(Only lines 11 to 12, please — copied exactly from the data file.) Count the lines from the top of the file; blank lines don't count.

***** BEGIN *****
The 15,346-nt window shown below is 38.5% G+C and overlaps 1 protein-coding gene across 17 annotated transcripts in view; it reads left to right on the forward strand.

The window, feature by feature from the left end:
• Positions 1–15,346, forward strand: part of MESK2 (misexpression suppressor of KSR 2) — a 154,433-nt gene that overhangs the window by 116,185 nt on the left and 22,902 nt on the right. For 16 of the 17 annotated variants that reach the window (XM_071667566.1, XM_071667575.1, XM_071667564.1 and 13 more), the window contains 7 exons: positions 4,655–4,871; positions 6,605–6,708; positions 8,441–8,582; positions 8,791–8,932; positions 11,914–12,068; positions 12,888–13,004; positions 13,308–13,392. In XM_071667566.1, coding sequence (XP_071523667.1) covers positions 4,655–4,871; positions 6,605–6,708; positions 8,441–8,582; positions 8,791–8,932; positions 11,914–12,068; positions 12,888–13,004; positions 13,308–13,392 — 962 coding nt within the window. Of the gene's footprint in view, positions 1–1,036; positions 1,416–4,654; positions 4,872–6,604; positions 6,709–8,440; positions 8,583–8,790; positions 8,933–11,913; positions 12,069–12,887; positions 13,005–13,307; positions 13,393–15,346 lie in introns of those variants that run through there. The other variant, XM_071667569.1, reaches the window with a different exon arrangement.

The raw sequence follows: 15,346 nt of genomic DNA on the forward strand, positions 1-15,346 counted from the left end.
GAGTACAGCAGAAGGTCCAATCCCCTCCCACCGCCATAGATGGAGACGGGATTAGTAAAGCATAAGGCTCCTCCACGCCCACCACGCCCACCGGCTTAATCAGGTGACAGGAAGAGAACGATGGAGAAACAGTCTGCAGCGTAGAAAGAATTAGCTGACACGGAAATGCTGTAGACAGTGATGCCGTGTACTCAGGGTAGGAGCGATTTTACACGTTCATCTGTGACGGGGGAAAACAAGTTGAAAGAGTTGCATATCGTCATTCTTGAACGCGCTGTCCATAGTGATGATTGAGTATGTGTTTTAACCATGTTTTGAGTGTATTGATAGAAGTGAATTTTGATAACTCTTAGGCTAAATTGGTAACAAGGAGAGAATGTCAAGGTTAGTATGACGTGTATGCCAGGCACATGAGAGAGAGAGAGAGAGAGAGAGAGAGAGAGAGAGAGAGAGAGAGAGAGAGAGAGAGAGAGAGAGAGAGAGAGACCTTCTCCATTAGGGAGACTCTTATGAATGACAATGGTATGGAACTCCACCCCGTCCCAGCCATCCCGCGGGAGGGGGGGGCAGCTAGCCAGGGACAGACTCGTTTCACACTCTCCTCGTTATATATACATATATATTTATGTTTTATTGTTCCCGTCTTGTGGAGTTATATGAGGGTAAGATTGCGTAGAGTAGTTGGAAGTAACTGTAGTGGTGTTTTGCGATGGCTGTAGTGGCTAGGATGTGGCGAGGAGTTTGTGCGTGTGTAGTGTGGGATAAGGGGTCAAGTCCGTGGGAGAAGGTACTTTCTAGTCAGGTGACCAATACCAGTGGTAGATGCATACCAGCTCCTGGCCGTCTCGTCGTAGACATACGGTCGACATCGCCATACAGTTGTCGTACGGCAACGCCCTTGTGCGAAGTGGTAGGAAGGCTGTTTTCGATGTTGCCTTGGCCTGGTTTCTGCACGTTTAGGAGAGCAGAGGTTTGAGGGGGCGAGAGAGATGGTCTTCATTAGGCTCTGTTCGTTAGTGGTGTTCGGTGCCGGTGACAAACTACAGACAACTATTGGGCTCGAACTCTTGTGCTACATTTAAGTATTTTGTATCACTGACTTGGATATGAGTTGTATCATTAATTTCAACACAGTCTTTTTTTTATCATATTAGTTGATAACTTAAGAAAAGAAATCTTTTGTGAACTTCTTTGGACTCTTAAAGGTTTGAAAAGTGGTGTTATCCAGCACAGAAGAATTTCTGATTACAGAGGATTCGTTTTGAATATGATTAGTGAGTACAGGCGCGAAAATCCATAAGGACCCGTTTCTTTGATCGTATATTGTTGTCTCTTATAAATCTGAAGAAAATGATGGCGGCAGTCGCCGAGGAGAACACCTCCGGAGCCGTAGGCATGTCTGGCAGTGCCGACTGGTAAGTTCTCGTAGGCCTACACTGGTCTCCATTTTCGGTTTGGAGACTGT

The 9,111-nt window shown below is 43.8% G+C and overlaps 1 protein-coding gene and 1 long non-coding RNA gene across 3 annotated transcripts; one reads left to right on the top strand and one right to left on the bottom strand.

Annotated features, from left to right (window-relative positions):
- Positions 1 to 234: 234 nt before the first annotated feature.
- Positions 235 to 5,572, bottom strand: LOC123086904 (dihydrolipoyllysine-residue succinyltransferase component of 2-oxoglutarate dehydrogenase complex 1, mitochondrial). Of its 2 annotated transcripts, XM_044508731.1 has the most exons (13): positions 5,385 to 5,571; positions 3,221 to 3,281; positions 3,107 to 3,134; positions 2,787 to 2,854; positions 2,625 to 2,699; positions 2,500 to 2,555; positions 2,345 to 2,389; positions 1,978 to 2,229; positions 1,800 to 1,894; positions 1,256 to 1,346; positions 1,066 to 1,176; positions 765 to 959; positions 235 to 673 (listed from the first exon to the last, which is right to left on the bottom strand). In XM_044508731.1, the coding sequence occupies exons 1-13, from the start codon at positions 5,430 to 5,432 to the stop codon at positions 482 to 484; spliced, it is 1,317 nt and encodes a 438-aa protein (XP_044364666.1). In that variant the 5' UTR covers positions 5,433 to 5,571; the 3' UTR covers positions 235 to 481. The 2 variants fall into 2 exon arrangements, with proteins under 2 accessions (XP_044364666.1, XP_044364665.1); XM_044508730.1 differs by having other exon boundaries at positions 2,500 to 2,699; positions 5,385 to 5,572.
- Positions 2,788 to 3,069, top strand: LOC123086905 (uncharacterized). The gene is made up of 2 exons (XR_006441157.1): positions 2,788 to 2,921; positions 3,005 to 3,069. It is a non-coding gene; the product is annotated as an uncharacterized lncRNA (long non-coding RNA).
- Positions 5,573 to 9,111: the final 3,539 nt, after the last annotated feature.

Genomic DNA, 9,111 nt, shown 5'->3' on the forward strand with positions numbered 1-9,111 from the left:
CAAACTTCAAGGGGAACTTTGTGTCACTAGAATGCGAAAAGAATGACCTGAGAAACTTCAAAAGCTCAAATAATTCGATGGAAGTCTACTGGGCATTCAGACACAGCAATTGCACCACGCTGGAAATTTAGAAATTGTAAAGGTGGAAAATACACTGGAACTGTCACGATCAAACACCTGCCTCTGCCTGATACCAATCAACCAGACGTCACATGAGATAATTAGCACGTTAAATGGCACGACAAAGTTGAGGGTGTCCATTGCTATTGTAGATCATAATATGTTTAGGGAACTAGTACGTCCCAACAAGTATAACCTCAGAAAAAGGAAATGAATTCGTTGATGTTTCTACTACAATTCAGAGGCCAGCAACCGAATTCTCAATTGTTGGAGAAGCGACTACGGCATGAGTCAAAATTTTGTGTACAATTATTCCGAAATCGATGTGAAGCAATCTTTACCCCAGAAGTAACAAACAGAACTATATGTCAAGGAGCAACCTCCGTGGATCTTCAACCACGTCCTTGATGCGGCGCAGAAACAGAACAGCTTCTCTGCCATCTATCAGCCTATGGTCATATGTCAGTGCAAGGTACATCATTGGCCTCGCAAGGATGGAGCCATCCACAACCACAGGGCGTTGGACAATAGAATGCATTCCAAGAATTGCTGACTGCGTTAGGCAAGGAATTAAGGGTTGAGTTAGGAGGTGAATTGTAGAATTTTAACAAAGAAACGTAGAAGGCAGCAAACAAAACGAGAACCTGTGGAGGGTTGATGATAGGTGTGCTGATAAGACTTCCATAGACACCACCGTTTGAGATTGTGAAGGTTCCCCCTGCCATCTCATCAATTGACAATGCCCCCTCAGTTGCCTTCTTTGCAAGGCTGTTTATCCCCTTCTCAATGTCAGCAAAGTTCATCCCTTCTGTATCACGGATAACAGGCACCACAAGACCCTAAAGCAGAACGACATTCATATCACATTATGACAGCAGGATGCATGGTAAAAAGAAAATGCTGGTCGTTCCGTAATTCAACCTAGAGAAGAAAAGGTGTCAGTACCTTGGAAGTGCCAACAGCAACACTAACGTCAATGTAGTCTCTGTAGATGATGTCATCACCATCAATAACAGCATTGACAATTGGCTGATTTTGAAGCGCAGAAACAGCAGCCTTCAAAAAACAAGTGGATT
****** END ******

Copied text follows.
- Positions 5,573 to 9,111: the final 3,539 nt, after the last annotated feature.

Genomic DNA, 9,111 nt, shown 5'->3' on the forward strand with positions numbered 1-9,111 from the left: